Seeds are also a necessary component of the diet for parrot health. Though Asiatic parrots can have some sunflower seeds in their diet, it is best to keep them to a minimum. If you are looking for a good bird mix we recommend Breeders Choice. Their small parrot mix has just the right amount of what your parrot needs and still provides a little of their favourite decadent sunflower seeds. Asiatic parrots can also be given nuts such as almonds, hazelnuts and walnuts but it is not recommended to feed the peanuts. You want to keep these nuts in nicely sealed containers in the refrigerator to keep them fresh. Keep in mind that the Eclectus parrots diet is going to be slightly different then the Indian Ringneck diet as they are native to Australia and should be fed more native seeds and fruits such as figs and other native berries.

Fruits are where the fun is for your parrot. They can be offered a wide array of seasonal fruits that will both be healthy and improve your parrots overall happiness. You should keep a good amount of fresh fruits around such as grapes, apples, kiwi fruit, lychee, banana, melons, oranges, strawberries and more.

We hope this beginners guide on what to feed parrots will help you understand your little companion a little better. Knowing what parrots eat, or at least should eat, to stay healthy will make sure that your life companion lives a long and fruitful life. We will post another article diving deeper into the subject and touch on vitamins and minerals as well as grazing foods and much more soon. For more information on parrot diet and other topics such as recommended lorikeet food feel free to browse our article section. If you have any questions please contact us!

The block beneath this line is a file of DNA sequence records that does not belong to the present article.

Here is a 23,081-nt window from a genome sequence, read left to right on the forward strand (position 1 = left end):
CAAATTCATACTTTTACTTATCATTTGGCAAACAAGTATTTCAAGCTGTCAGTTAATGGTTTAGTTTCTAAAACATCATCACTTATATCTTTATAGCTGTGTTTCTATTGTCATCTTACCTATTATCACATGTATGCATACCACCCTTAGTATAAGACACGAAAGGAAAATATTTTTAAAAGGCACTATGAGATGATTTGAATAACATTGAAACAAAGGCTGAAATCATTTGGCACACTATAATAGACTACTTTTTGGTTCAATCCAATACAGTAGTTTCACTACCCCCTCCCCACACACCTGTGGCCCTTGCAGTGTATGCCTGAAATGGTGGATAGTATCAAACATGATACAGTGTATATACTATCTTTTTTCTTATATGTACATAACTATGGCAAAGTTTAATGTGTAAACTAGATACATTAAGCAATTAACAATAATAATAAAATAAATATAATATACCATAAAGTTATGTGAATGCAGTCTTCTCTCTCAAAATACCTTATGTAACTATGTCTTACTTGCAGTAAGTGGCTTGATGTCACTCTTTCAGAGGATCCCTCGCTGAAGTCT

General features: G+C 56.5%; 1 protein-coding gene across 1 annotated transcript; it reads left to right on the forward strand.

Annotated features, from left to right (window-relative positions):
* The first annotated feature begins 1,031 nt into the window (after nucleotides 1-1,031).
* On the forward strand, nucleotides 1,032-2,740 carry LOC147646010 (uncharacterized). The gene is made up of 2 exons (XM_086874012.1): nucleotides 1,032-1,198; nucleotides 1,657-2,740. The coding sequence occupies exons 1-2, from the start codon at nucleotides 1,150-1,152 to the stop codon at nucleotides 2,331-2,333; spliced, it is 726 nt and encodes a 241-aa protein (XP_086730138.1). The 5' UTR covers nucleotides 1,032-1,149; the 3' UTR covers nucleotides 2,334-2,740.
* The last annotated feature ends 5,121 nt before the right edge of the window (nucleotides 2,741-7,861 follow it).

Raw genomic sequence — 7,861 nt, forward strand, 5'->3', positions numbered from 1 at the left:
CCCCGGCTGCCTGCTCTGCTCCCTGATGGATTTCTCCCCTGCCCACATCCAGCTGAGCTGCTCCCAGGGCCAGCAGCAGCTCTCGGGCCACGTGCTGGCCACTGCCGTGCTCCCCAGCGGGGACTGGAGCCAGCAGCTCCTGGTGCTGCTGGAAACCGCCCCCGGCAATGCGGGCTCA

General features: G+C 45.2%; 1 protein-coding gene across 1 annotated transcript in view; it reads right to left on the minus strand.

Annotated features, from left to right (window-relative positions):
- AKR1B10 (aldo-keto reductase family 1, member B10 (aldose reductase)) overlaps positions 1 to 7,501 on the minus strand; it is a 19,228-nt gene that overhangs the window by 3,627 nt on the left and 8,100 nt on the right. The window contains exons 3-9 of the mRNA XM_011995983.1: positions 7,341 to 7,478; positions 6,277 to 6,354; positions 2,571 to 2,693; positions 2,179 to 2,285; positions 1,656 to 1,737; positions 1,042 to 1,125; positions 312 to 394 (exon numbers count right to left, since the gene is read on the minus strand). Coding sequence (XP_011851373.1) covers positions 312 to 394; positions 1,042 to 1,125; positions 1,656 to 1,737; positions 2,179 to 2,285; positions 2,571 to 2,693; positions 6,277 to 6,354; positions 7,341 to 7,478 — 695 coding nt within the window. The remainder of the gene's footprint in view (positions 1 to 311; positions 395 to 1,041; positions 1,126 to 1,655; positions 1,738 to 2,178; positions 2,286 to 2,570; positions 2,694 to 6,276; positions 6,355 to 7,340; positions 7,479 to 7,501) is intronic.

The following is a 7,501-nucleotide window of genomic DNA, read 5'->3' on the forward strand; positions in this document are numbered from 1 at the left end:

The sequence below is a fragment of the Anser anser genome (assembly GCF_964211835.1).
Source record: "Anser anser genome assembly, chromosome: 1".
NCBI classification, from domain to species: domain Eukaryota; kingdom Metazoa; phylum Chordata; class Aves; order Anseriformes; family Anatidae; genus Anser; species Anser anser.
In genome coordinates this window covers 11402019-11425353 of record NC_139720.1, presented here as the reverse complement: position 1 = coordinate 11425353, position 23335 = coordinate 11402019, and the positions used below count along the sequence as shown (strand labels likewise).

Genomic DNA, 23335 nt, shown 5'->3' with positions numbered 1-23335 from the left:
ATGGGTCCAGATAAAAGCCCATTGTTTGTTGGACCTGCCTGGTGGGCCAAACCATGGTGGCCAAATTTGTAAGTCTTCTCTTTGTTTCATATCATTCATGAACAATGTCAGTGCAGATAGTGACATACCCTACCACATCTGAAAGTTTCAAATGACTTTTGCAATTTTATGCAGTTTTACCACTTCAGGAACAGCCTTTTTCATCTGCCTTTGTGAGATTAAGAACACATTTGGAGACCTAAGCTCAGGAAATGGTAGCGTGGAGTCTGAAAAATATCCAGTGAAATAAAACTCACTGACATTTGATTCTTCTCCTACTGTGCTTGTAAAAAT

Can parrots eat sunflower seeds?

Sunflower seeds, whilst not inappropriate for parrots, should be treated like fast food. They should not be eaten every day and are high in fats that will make your bird obese if they are fed them too often. They love them, that much is true, but like any child they need to have a balanced diet in order to live their best life. For the parrot diet, it’s best to rely on the proper bird pellets recommended by your veterinarian.

Should I feed my parrot bird pellets?

The short answer is yes, but you should consult your avian vet about what type of bird pellets are best for the parrot diet. The Eclectus parrots diet will differ slightly from the Indian Ringneck diet for instance. That being said, there are generally bird pellets specifically formulated for every species to ensure they have all of the vitamins, minerals, fats and proteins necessary to live a long and healthy life.

Can my parrot eat fruits and vegetables?

Fruits and vegetables are by far some of the best treats for your parrot. They absolutely love them and they help to break up the monotony of bird pellets and seed that generally make up the bulk of the parrot diet. Make sure to keep plenty of delicious fruits such as apples, grapes, mango and kiwifruit on hand as well as vegetables such as carrot, broccoli, sweet potato, capsicum and other seasonal delights. Your parrot will love you for it. However, be aware that avocado is toxic to birds and should never be fed to them.

Can Australian and Asian parrots be fed the same diet?

Asiatic parrots are typically accustomed to a diet with more fats and fruits, where Australian parrots are a more hearty breed and don’t need as much. That being said, the right combination of bird pellets, fruits and seeds should do the trick. Consult your veterinarian for the correct type of bird pellets, the parrot diet will vary depending on the species.